In recent interviews, advisers to Ahmadinejad said the new U.S. administration would have to pull U.S. troops out of Iraq, show respect for Iran's system of rule by a supreme religious leader, and withdraw its objections to Iran's nuclear program before it can enter into negotiations with the Iranian government.

Ah. I see. But surely the Iranians will want to be cautiously optimistic that this new president will be friendlier to them?

"People who put on a mask of friendship, but with the objective of betrayal, and who enter from the angle of negotiations without preconditions, are more dangerous," Hossein Taeb, deputy commander of Iran's Revolutionary Guard Corps, said Wednesday.

Oh. Gotcha. Okay, we have a diplomatic about face, some incendiary quotes, is there anything else we can do to drive the hostility on home?

On Wednesday, Iran test-fired a two-stage, solid-fuel rocket, Defense Minister Mostafa Mohammed Najjar announced on state television. He said the missile had a range of 1,200 miles -- meaning that it could reach Israel and U.S. targets in the Middle East.

Awesome! There we go. The full on belligerence trifecta. Like I said, Bush wasn't all wrong. These guys are assholes.

But what's crazy about all this is that there is very little our countries have to fight about except our innate cultural incompatibility. Iran's regime is an abhorrent theocracy, a dumbshow of a democracy devoid of real freedom. It's a place where you can be arrested for wearing the wrong clothes, hanged for being gay. It's a bad, bad place. But Saudi Arabia is a pretty lousy place too, when it comes to personal freedom, and they're our bestest buddies. Why? Because our national interests intersect.

Well, our interests intersect with Iran's too. We're fighting two wars with Iran's next door neighbors. In both cases, Iran would very much like to ensure that radical Sunnis do not prevail, which is essentially our goal as well. Tehran would particularly love to see the Maliki government succeed in Iraq, since it would surely be a steadfast ally. Nor is Iran a fan of our real enemy, al-Qaeda. John McCain may not be able to tell the difference between Sunni and Shiites, but rest assured that al-Qaeda and Tehran know which side of the denominational pissing match they're pissing on.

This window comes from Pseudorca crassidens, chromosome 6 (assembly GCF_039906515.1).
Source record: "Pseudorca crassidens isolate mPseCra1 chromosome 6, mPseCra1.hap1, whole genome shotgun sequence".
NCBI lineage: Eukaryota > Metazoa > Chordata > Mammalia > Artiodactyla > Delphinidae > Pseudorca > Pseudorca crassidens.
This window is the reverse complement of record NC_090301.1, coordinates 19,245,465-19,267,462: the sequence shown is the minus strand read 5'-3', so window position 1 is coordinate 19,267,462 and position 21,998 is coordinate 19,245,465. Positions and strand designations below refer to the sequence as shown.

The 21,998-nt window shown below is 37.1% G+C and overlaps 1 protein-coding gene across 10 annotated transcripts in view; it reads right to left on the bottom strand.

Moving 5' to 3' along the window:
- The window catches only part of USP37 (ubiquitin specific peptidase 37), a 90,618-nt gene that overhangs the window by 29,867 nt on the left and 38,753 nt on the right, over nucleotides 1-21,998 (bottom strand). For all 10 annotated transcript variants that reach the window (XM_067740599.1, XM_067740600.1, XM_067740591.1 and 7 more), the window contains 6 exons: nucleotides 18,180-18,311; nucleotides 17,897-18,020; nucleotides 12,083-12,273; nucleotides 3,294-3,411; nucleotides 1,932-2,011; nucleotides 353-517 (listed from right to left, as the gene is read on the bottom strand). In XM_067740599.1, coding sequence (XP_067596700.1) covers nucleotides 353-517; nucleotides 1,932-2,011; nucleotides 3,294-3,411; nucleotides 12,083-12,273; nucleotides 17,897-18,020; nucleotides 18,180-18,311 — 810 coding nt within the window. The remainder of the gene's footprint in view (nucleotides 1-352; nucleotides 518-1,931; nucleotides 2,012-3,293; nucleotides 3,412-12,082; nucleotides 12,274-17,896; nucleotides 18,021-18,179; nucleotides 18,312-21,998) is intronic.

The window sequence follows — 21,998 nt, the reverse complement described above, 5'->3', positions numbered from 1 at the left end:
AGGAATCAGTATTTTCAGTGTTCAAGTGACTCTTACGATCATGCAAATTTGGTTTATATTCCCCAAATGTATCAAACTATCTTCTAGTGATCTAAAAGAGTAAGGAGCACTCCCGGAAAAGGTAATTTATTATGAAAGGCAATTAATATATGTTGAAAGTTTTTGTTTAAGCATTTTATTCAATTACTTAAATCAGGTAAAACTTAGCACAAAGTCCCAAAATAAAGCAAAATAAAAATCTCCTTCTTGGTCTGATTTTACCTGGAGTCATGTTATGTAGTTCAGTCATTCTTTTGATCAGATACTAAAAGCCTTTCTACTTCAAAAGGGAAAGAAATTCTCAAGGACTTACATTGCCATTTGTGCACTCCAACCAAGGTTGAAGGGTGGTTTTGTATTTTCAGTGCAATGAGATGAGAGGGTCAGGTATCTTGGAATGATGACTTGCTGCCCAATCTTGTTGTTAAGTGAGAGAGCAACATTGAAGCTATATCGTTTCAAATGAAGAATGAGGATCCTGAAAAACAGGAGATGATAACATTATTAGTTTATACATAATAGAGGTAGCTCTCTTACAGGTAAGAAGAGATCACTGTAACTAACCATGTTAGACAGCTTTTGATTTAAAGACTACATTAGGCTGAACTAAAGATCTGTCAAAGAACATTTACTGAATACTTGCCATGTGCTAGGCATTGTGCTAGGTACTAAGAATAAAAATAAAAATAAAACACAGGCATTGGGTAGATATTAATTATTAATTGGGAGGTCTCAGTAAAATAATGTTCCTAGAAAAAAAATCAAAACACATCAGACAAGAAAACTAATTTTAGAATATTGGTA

The only major sticking point is Israel, which at this point is more of a political dispute than anything else. Any US politician who even questions our relationship with Israel would be tarred and feathered, metaphorically, and an Iranian politician who supported Israel could potentially suffer the same fate literally. But again, we've gotten around this before. Israel's not super popular in Saudi Arabia or Egypt either. As long as we know no one's nuking anyone, we're good.

Which brings us to the real problem: The "They're assholes" factor. Iran can't make nice with Obama, because hating America is a central tenet of Iranian politics. Nobody wants to be seen paling around with the great Satan. Nor, of course, does Obama want to look like an Iranian sympathizer. Deep down, we just don't trust those assholes on the other side of the world. Even if every one of our national interests lined up, when all is said and done we just don't like how they do business in Tehran, and vice versa.

For George Bush and Mahmoud Ahmadinejad, that means you act like little kids and play the "I'm not talking to him!" game.

Barack Obama, it seems to me, is an adult. He realizes that enough of our national interests intersect with Iran's that we ought to at least explore the potential for cooperation. Unfortunately, he's not dealing with an equally mature regime. Even if Ahmadinejad is voted out next year - a likely scenario if the vote isn't egregiously rigged, which it probably will be - nothing will change. He's a figurehead. The Ayatollah is the guy who's really in charge here, and he's not going anywhere. And how does he feel about the US?

Two weeks ago Ayatollah Ali Khamenei, Iran's supreme leader, said the conflicts between the two countries were deep-rooted and went beyond political differences.